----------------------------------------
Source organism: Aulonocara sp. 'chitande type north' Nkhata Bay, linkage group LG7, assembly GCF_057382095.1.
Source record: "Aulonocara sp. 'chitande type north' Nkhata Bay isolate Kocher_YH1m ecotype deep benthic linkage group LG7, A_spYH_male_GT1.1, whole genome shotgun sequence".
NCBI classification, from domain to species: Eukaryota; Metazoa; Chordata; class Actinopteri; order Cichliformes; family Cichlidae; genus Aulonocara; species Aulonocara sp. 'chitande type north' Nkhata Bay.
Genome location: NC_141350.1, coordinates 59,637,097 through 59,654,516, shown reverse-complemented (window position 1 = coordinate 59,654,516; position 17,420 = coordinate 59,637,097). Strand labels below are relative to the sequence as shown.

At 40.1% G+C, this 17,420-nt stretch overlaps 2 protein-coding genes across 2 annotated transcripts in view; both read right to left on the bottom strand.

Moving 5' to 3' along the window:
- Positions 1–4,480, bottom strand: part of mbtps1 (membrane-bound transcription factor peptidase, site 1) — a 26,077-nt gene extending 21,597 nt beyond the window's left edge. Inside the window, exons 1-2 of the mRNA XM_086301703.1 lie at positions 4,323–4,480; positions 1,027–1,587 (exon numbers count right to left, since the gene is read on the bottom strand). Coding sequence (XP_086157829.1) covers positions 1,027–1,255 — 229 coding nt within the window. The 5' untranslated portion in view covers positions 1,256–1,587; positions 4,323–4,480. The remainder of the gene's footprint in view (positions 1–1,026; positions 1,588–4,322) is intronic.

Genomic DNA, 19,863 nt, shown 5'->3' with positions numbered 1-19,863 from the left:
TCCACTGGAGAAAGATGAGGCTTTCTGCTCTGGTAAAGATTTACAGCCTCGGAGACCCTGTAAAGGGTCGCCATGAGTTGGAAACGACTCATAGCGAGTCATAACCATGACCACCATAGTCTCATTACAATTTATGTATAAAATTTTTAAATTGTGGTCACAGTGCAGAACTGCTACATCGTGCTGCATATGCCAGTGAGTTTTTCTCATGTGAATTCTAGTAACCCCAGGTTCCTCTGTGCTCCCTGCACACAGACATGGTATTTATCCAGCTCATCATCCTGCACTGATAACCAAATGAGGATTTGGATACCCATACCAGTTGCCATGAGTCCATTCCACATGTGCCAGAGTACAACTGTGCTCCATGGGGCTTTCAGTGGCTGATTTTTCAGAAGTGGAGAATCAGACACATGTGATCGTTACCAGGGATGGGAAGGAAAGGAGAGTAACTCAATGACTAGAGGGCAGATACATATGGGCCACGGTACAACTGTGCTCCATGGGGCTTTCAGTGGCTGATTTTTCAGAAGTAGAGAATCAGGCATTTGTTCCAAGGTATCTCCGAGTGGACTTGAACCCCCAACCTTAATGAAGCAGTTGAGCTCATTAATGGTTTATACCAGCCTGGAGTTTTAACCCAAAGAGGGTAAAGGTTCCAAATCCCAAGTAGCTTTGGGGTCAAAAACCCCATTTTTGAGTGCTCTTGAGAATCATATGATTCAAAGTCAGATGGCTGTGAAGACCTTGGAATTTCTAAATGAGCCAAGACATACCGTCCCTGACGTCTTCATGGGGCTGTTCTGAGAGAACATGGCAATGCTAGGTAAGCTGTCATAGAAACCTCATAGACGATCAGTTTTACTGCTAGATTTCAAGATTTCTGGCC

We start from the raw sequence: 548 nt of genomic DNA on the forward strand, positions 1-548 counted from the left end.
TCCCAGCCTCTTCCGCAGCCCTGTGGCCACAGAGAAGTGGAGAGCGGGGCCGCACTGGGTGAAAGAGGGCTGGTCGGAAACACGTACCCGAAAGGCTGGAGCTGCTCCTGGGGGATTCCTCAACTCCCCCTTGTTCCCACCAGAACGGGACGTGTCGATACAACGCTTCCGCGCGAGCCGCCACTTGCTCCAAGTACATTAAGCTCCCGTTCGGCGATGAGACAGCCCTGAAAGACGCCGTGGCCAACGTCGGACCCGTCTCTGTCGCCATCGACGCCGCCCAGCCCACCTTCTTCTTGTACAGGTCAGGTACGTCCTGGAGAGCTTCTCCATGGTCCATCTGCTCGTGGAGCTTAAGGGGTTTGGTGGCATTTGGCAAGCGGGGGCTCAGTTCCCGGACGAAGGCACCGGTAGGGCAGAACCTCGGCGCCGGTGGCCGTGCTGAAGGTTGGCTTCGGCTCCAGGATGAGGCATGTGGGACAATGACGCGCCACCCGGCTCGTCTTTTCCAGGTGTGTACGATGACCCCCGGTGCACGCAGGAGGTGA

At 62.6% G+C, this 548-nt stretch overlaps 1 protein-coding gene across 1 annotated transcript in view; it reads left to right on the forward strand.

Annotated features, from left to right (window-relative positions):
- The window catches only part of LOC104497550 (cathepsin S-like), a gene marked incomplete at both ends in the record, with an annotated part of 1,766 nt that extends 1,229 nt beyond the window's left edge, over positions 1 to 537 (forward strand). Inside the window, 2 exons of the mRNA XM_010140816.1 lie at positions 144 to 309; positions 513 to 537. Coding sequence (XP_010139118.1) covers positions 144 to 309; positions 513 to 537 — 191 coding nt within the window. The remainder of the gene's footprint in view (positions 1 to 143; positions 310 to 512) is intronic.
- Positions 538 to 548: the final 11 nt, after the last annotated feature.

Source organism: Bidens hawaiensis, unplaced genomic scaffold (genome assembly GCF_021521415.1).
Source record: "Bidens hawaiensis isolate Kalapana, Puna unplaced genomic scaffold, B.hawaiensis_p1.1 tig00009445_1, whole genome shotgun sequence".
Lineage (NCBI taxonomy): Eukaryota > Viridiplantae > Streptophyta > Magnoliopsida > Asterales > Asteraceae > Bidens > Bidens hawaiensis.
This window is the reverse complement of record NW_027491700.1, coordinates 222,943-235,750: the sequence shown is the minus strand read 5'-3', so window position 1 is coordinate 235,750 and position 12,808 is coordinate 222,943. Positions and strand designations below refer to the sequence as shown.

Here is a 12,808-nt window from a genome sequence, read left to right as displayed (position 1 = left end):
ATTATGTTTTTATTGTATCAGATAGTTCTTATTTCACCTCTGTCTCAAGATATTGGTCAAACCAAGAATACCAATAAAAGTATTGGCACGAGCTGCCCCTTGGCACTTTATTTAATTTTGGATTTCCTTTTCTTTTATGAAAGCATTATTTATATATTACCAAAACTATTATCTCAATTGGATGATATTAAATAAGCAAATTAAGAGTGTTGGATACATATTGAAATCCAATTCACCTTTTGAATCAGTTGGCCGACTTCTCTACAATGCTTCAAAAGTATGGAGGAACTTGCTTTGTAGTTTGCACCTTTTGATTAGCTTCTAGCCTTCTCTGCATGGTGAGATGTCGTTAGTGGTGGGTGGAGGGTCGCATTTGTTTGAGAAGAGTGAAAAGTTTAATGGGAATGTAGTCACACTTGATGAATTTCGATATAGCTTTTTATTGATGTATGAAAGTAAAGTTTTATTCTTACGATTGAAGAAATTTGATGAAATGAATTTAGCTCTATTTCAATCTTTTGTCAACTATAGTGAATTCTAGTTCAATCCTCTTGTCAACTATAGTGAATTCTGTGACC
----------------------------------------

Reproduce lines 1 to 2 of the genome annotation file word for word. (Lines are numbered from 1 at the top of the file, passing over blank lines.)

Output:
Source organism: Aulonocara sp. 'chitande type north' Nkhata Bay, linkage group LG7, assembly GCF_057382095.1.
Source record: "Aulonocara sp. 'chitande type north' Nkhata Bay isolate Kocher_YH1m ecotype deep benthic linkage group LG7, A_spYH_male_GT1.1, whole genome shotgun sequence".